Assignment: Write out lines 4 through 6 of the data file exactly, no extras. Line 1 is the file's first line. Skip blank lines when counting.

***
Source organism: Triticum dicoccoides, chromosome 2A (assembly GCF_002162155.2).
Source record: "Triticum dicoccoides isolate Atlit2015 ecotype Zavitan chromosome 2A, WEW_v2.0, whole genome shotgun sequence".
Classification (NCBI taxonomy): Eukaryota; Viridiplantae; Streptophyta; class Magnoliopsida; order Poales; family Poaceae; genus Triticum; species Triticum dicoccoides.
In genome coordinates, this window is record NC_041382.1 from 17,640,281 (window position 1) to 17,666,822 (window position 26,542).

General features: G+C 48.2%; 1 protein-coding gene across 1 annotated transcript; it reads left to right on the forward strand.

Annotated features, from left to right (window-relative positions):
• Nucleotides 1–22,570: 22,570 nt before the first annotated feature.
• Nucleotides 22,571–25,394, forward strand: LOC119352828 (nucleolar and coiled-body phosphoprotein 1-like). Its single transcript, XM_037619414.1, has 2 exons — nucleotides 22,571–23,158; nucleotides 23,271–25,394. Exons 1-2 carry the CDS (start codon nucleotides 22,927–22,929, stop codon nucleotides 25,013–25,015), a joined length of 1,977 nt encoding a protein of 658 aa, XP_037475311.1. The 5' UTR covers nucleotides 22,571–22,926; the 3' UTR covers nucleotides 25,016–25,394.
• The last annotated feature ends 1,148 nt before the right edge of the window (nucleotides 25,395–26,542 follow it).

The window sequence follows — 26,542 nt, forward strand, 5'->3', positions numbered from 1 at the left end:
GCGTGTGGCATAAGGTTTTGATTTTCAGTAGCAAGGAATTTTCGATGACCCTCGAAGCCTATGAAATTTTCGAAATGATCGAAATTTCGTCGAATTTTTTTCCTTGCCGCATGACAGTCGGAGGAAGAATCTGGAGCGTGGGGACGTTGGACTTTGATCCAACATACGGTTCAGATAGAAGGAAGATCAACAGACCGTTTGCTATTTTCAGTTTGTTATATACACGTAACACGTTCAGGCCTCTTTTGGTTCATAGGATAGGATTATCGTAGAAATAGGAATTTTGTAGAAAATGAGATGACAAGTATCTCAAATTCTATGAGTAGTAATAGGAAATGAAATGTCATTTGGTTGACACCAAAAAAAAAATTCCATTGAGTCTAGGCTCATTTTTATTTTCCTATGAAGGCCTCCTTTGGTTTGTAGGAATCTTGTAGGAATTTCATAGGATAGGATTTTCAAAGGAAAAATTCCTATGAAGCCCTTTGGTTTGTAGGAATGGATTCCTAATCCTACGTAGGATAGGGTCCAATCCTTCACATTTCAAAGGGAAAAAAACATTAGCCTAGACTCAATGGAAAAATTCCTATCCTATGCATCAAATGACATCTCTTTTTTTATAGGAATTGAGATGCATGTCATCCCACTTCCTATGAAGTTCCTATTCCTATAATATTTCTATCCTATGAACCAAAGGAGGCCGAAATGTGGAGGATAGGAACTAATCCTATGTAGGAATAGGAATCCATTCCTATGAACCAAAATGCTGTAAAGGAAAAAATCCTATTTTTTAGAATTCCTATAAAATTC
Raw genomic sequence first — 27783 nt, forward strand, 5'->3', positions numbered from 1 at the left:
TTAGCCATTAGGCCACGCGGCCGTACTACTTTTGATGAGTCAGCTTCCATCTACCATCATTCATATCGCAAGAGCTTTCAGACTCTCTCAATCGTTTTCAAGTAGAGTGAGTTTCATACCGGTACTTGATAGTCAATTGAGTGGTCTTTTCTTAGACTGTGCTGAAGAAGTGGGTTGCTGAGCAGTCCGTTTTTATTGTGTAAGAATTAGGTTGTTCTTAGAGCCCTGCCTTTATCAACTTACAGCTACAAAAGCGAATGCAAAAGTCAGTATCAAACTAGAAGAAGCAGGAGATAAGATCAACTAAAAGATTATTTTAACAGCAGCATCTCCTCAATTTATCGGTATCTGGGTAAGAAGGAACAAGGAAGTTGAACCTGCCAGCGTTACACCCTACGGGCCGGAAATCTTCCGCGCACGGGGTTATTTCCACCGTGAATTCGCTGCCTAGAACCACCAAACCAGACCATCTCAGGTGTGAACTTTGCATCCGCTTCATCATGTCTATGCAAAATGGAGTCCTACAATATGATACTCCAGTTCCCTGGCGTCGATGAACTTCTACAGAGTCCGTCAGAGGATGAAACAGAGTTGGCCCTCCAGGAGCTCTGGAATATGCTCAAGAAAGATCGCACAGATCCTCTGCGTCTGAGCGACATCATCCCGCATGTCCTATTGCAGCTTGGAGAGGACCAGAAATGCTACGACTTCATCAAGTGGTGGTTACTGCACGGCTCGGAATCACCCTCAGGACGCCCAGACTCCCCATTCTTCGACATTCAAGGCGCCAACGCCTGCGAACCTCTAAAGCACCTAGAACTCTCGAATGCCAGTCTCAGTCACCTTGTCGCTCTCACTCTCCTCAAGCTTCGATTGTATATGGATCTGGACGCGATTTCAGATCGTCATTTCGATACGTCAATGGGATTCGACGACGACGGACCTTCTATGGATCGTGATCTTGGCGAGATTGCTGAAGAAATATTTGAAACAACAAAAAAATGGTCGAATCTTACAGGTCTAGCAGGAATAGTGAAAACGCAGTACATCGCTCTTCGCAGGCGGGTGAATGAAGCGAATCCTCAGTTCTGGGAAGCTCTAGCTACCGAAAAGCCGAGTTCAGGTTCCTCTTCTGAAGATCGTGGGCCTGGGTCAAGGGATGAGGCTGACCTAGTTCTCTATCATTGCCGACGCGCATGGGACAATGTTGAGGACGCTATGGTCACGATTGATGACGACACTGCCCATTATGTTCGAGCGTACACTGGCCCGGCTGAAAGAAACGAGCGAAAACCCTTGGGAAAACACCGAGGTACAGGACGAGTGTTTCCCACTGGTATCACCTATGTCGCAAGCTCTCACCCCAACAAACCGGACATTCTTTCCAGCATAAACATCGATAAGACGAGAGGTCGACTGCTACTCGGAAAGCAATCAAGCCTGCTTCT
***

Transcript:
In genome coordinates, this window is record NC_041382.1 from 17,640,281 (window position 1) to 17,666,822 (window position 26,542).

General features: G+C 48.2%; 1 protein-coding gene across 1 annotated transcript; it reads left to right on the forward strand.

Annotated features, from left to right (window-relative positions):